Pilsner and Its IBU

Pilsners are a light lager beer style that originated in the Czech Republic. They have a lower IBU range of around 20-40, making them less bitter than IPAs. Pilsners are known for their crisp and refreshing taste, with a balance of maltiness and bitterness.

Lager and Its IBU

Lagers are a type of beer that undergoes a cold fermentation process, resulting in a clean and crisp taste. Light lagers, such as American lagers, have a low IBU range of around 5-10, while darker lagers, such as bocks, have a higher IBU range of around 20-30.

Porter and Its IBU

Porters are a dark beer style that originated in London. They have a moderate IBU range of around 20-40, with a balance of bitterness and sweetness. Porters are known for their roasty and chocolatey flavor, with a smooth and creamy mouthfeel.

Wheat Beer and Its IBU

Wheat beers, such as witbier and hefeweizen, are known for their light and refreshing taste, with a hint of citrus and spice. They have a low IBU range of around 10-20, making them less bitter than other beer styles. Wheat beers are often served with a slice of lemon or orange to enhance their citrusy flavor.

Different beer styles have different IBU ranges, which contribute to their unique flavor profiles. Craft beer enthusiasts can choose from a wide range of beer styles, from pale ales to stouts, each with its own IBU range and bitterness level.

The Brewing Process and IBU

When it comes to brewing beer, the International Bitterness Units (IBU) scale is an essential tool for brewers to achieve the desired balance between sweetness and bitterness.

a man checking beer distillation process facility

The IBU scale measures the relative bitterness of the beer, which is achieved by balancing notes of sweetness from sugars in the malted grains and the bitterness from hops.

Malt and Its Influence

Malt is a key ingredient in the brewing process, and it has a significant influence on the beer’s flavor profile. The malted grains used in beer production contain sugars that are essential for the fermentation process. These sugars are extracted from the malt during the mashing process, where the grains are soaked in hot water.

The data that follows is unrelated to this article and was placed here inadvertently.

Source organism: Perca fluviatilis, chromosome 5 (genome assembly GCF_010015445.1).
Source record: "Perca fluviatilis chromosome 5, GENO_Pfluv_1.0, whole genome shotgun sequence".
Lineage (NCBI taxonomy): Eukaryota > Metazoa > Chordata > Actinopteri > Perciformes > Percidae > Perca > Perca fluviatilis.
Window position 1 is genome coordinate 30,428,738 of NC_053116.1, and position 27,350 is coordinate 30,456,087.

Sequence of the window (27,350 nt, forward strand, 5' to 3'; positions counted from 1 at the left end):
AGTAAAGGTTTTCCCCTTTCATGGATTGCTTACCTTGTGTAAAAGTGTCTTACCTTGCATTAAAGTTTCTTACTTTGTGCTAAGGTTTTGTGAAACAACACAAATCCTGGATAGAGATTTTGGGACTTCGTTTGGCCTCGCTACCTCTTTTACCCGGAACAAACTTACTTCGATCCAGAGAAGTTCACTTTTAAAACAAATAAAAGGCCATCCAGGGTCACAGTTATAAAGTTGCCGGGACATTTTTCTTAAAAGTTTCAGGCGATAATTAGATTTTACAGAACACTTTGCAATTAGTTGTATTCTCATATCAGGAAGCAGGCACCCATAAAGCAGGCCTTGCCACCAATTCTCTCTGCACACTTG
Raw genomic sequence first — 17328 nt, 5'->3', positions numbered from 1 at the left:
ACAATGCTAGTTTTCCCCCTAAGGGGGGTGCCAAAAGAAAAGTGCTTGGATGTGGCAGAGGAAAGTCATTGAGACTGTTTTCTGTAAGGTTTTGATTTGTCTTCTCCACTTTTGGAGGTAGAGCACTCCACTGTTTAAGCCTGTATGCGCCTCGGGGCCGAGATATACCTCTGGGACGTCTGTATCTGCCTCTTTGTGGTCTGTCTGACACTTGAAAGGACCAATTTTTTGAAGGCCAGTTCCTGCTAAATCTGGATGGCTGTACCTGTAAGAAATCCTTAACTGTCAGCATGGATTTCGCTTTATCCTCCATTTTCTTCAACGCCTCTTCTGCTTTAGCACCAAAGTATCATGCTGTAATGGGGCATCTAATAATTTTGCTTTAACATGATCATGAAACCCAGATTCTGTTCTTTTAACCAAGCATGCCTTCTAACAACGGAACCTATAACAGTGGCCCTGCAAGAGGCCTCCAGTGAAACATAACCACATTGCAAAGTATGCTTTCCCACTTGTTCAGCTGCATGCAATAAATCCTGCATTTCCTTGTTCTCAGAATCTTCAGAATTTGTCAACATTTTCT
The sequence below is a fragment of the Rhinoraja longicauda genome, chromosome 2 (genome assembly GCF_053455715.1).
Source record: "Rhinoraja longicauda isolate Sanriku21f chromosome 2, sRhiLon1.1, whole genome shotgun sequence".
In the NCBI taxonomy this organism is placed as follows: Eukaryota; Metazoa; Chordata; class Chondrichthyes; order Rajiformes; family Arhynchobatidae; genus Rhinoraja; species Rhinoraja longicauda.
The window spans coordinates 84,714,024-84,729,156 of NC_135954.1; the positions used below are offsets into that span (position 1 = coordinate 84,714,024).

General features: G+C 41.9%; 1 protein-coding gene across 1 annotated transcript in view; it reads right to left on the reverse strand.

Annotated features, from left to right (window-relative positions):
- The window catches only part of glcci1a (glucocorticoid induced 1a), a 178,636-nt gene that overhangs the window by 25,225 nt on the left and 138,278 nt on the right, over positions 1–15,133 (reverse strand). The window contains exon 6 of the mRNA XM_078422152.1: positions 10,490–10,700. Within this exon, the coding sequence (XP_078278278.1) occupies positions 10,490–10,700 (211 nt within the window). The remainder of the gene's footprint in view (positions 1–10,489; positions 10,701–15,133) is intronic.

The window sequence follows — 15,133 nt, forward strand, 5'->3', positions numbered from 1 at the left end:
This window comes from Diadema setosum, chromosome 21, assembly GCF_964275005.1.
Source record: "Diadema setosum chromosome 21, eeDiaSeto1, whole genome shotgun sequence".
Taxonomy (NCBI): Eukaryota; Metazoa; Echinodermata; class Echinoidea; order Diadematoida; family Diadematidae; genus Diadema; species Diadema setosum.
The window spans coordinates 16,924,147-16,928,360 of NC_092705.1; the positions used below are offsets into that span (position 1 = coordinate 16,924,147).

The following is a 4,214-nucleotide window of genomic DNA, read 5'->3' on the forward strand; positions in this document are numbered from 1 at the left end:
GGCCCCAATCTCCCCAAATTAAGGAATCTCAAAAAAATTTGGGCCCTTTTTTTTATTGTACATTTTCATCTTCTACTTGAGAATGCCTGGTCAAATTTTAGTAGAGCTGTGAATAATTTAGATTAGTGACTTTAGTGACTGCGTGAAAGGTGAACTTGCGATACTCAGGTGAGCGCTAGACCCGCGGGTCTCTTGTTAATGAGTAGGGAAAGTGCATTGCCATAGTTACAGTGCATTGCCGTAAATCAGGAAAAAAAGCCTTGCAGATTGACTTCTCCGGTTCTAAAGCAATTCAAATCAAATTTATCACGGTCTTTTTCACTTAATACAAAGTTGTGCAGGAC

Different types of malt can be used in the brewing process, including barley, wheat, and rye. Each type of malt has a unique flavor profile, which can impact the final taste of the beer. For example, a beer made with a high percentage of roasted malt will have a darker color and a more robust flavor profile.

The Boiling Process

The boiling process is a critical step in the brewing process that affects the beer’s bitterness. During the boil, hops are added to the wort, which is the liquid that is extracted from the malted grains during the mashing process.

The alpha acids in the hops are isomerized during the boil, which creates bitter compounds that contribute to the beer’s overall bitterness.

The length of the boil and the amount of hops added can significantly impact the beer’s IBU rating. A longer boil time and a higher hop addition will result in a beer with a higher IBU rating and a more bitter taste.

Brewers can also adjust the IBU rating by adding hops at different stages during the boil, such as at the beginning for more bitterness or at the end for more aroma.

Please drink responsibly, be fully accountable with your alcohol consumption, and show others respect.

Written by Rocco

Rocco is a Florida State University alumnus with years of bartending and hospitality experience. From slinging hundreds of vodka sodas a night in jam-packed college bars to serving carefully crafted cocktails in upscale restaurants, there’s not much he hasn’t done behind a bar. Now, Rocco shares his knowledge and passion for all things alcohol-related here on My Bartender for bibulous readers everywhere to enjoy.